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Warren County Bicentennial

1953 Haying bee on the Wm. J. Baker Farm

People of Importance, The Second Hundred Years

Henry Hudson Barton

Henry Hudson Barton was born in England in 1830 to Daniel and Hannah Barton. He lived in Philadelphia, Pennsylvania where he died March 20, 1905.

In 1878, Henry Hudson Barton, a mineralogist from Philadelphia, successfully processed garnet ore from Gore Mountain into an industrial abrasive. Garnet mining picked up the sagging economic conditions, providing employment and keeping families in the town who otherwise would have left for greener pastures.

Although there are garnets scattered around various locations in the Adirondack region (notably at Humphrey Mountain, near Chimney Mountain, at the Hooper Mine, and Peaked Mountain), the Barton deposit on the backside of Gore Mountain in Johnsburg (the oldest family owned and operated mine in the United States) is one of the world's largest and includes the largest and hardest garnet crystals in the world. The Barton garnet is New York State's Official Gemstone.

Today, Barton Mines owns and operates mining and milling operations on nearby Ruby Mountain and on the coast of Western Australia. The North Creek facility is the world's oldest continuously operating garnet mine, producing material for cutting, specialty lapping and grinding, sandblasting and abrasive coatings. It also yields granite blocks that are sold to manufacturers of countertops and tiles. The building that is now used as the ticket office for the Upper Hudson River Railroad was once used to store garnet awaiting shipment on the Adirondack Railroad and later, the D&H Railroad.

In 2004, Barton's Ruby Mountain quarry was the source of the corner stone for the Freedom tower in New York City.

Frank Hooper

Frank C Hooper was born in Ticonderoga, Essex County, New York, September 4, 1867, the son of William and Jane Ann (Hoskins) Hooper and died December 10, 1954. It is interesting to note that his father was a pioneer in the graphite industry.

Frank Hooper made his way in the world of mining after he graduated from School of Mines at Columbia University, in New York City with a degree in metallurgical engineering in 1890. He worked as an ordinary miner, a mining engineer, an inventor and a mining company official. He started his career mining for gold out in Idaho. He eventually teamed up with his brother George H. Hooper and they organized the North River Garnet Company, successfully using machinery to separate the garnet. The Hooper Mines were first started in the North-East side of Ruby Mountain Range in 1895 by Frank C. Hooper. In 1904, the mills were transferred to a mountain on the East Side of Thirteenth Lake. Operations there were suspended in 1928 after the supply of garnet became scarce. The North River Garnet Company sold out to the Barton Mines Corporation thus merging the two companies into what has become the largest producer of high quality garnet in the world. At the beginning of that merger, Frank Hooper served the Barton Mines Corporation as general manager and vice-president.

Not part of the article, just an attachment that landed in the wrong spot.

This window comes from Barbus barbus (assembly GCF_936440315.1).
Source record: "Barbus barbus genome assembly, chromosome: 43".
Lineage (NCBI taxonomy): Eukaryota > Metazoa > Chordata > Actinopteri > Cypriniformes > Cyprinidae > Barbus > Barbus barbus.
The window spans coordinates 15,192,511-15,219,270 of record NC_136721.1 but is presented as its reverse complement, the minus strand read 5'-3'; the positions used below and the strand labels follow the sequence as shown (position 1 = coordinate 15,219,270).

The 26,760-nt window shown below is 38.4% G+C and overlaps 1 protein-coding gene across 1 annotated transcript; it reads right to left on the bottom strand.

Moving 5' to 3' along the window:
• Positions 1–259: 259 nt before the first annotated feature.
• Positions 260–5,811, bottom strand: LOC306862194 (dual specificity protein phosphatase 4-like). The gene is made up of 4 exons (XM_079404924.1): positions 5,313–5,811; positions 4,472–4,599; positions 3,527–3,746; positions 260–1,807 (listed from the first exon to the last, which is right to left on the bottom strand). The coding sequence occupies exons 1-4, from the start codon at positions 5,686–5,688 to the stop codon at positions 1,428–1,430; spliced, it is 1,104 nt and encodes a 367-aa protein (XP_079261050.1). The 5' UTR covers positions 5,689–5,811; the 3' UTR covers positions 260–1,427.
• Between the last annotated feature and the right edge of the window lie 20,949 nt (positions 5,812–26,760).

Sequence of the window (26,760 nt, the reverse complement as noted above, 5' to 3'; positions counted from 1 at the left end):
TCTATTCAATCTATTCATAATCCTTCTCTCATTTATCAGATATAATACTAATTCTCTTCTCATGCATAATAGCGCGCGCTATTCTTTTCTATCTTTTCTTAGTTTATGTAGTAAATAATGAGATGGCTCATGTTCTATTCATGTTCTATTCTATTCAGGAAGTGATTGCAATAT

Mr. Hooper was also active in the Republican State committee and represented Essex County in the NYS Legislature in1895-96-97 and Warren County in 1918-19. He was a founder of the Home Bureau unit of Warren County and was on the executive board of the Mohican Council of Boy Scouts. He was a well-respected businessman.

Dr. Lee Somerville

Dr. Lee Somerville was born May 1, 1875 in Johnsburg and was the son of Samuel Somerville and Mary Elizabeth Waddell. He died in 1934.

Dr. Lee Somerville graduated from the Troy Conference Academy at Poultney and took up the study of medicine at Albany Medical College. Dr. Somerville started his practice of medicine, and soon married Ona Scanlon of Williamsport. Throughout his career he kept two horses which he reserved for answering calls of the ailing during the cold winter months when snow-bound highways barred the progress of his automobile.

Although he never abandoned his role as a competent and conscientious rural physician, Dr. Somerville soon became known as an unusually successful real estate dealer. At one time, he was one of the largest holders of real estate in and about Johnsburg. Dr Lee Somerville not only practiced medicine, but was engaged in the lumbering business. He logging roads later became part of the Ski trails during the “Ride up-slide down” period when the ski trains came to town.

Dr. Somerville was a director of the North Creek National Bank and one of the organizers of the Chatiemac Club, a popular sportsmen’s rendezvous in Johnsburg. At one time he was chairman of the Warren County republican committee and as a member of the North Creek School board was instrumental in the construction of the new school in North Creek. For many years he served as health officer of North Creek. In 1905 he also built an excelsior mill and bolt/handle mill which employed many men. It was dismantled in the late 1920s.

Breeding of beagle hounds held his interest for many years, and Dr. Somerville was the principal sponsor of the annual beagle trails conducted at North Creek. Some of the best beagles in the eastern part of the country entered these contests. He also was interested in the breeding of trotting horses, and was elected the first president of the driving club organized at Warrensburg. He was always interested in sports and during his college career became a proficient boxer; an ability for which he was known thought the Adirondack Area. Six feet, three inches in height, he was an imposing ring antagonist.

Dr. Somerville was an active promoter of North Creek and the town of Johnsburg all of his life.


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